Peter Kenyon

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Just up the hill from Istanbul's Old City, lines are forming outside the district governor's office. This is where Turks can find a new "crisis management center," where those caught up in the post-coup purge can finally be heard in their own defense – or in defense of a relative now behind bars. At a desk, people can submit their written defenses.

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Vice President Joe Biden arrived in Turkey today on what's being seen as a fence-mending mission. Ties have been strained between the two countries since an attempted coup last month. Some Turks believe the United States knew about the plot in advance or even supported it. After meeting Turkey's prime minister, Vice President Biden was emphatic in his denial.

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Of the 2.5 million Syrians to whom Turkey has opened its borders, some are in camps and receive help from the government and major charity operations. But most are in cities and towns across the country, and a small army of ordinary Turks keeps some of them going, week by week, family by family.

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The Paris attacks have brought new attention to Dimitri Bontinck, a member of Belgium's Dutch-speaking majority. His life was dramatically changed a few years ago, when his then-teenage son converted to Islam and went to Syria to join Islamist fighters there.

Now Bontick is trying to prevent other young Europeans from following the same path.

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The U.N. Security Council endorsed a historic nuclear deal with Iran on Monday, and it immediately drew complaints from hard-liners in Tehran as well as from lawmakers — particularly Republicans — in the U.S.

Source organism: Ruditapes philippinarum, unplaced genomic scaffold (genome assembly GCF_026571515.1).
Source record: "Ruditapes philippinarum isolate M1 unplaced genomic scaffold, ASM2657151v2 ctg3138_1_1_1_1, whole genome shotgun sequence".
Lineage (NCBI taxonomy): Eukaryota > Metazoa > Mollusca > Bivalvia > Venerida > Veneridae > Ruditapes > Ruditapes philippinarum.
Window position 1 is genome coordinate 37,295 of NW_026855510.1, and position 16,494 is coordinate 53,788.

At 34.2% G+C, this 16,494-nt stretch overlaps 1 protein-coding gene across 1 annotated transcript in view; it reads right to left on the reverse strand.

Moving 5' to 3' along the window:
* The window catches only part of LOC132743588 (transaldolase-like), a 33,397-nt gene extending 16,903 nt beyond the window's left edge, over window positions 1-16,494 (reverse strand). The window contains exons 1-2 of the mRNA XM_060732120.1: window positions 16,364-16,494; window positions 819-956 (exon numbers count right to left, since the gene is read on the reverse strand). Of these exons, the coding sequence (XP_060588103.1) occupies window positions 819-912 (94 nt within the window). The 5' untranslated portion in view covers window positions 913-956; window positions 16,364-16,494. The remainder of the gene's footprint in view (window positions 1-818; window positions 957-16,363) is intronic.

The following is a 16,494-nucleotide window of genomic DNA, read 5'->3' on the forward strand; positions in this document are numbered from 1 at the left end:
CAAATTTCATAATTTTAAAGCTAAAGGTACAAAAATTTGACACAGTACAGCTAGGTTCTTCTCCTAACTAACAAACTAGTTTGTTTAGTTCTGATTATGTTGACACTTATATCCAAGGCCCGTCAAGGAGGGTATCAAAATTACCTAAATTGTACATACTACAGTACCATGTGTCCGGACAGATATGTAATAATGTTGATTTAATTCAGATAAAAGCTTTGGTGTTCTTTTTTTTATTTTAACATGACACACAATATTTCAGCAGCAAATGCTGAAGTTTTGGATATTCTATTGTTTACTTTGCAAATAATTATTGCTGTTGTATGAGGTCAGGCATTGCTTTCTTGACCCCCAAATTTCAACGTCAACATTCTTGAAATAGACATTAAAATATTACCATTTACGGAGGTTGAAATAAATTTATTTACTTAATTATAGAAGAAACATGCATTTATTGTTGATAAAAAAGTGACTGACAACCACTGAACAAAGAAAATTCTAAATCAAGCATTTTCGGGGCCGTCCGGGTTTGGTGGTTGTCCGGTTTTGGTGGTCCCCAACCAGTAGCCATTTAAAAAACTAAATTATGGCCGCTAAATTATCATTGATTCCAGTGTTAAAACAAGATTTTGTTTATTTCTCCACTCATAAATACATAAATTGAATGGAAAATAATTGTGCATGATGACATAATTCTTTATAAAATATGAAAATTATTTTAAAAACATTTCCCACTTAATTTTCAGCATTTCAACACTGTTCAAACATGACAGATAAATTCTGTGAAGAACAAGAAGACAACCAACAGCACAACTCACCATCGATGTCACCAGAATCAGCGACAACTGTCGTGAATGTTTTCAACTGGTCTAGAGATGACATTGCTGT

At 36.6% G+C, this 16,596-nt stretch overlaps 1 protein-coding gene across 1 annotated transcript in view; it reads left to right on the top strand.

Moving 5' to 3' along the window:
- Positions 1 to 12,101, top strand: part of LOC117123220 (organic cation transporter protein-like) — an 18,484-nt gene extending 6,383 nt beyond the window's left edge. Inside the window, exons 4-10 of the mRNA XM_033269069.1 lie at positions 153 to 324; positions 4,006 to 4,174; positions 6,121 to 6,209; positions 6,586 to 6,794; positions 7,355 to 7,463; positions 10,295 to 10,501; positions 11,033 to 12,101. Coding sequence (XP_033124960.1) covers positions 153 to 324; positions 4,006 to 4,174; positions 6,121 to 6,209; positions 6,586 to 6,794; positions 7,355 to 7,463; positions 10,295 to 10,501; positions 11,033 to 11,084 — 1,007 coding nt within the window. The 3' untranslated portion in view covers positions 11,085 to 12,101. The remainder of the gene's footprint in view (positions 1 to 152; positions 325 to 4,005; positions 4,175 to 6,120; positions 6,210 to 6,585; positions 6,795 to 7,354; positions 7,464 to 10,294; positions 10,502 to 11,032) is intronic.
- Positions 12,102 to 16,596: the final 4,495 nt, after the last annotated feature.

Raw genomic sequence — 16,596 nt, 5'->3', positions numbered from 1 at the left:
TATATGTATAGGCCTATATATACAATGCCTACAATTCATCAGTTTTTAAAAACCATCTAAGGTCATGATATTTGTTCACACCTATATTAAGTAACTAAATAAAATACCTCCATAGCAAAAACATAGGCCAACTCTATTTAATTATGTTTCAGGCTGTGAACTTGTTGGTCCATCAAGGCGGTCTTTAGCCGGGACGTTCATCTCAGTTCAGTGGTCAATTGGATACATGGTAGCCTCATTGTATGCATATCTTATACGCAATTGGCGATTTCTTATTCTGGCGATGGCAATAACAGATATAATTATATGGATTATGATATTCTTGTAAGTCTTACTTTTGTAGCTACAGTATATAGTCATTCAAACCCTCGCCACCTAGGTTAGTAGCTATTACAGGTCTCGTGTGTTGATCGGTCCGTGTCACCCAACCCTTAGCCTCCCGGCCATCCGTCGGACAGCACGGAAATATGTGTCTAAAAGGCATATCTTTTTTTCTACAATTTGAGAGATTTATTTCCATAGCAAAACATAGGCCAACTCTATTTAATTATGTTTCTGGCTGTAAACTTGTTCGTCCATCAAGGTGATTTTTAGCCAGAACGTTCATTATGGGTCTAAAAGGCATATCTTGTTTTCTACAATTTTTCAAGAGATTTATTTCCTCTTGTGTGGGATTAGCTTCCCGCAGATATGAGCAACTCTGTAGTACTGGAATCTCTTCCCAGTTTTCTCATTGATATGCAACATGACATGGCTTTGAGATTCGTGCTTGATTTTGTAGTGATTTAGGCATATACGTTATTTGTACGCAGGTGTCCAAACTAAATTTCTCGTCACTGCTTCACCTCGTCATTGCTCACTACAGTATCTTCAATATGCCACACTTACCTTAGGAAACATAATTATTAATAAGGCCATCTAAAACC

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Mutlu Kaya is gifted with a strong, pure voice, and it nearly cost her her life. Or rather, many Turkish women say, it was the reaction to her singing by the men in Kaya's life. She's in the hospital, a bullet in her skull.

It started with a visit to Kaya's hometown by well-known Turkish folk singer Sibel Can. Can was a judge on a moderately popular TV singing show, and she was convinced Kaya could be a star.

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Negotiators in Switzerland remain divided over what to do about Iran's nuclear program. They say they will not reach a political accord by a self-imposed midnight deadline. They will keep talking, but the tone of comments is growing more downbeat. NPR's Peter Kenyon begins our coverage.

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As diplomats trickled out into a frigid Geneva Sunday evening, descriptions of the talks trickled out with them. Iran's Deputy Foreign Minister Abbas Aragchi refused to characterize the progress made so far.

"It's too soon to say if we are able to make any progress or not," Aragchi said. "We are still trying to bridge the gaps between the two sides. We try our best, and as I have always said, as diplomats we are always hopeful."

China's delegation had a one-on-one with the Iranians and negotiator Wang Qun was more positive about the talks.

Iranian officials attacked the latest United Nations report on its human rights record Friday, blasting what they called efforts to impose a Western lifestyle on the Islamic republic.

But for Iranians and others who hoped President Hassan Rouhani would begin to turn around his county's human rights record, the U.N. report provided a depressing but not surprising answer. It said executions in Rouhani's first year in office had increased to what U.N. Special Rapporteur Ahmed Shaheed called "alarming" levels.

Iran's president brought an unsettling message to the United Nations on Thursday: Middle Eastern terrorism has been globalized, in part thanks to mistakes made by Western powers, and the threat cannot be eliminated by outside force alone.

President Hassan Rouhani, feted at last year's U.N. General Assembly as a welcome change from his combative predecessor, Mahmoud Ahmadinejad, told the world body that his part of the world is "burning in the fire of extremism and radicalism."

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The news from Turkey lately has been mostly bad: A mine disaster this spring killed more than 300 workers; a corruption probe in December raised allegations of high-level graft in the Cabinet; and resentment continues to smolder against mega-projects that are threatening Istanbul's remaining green spaces.

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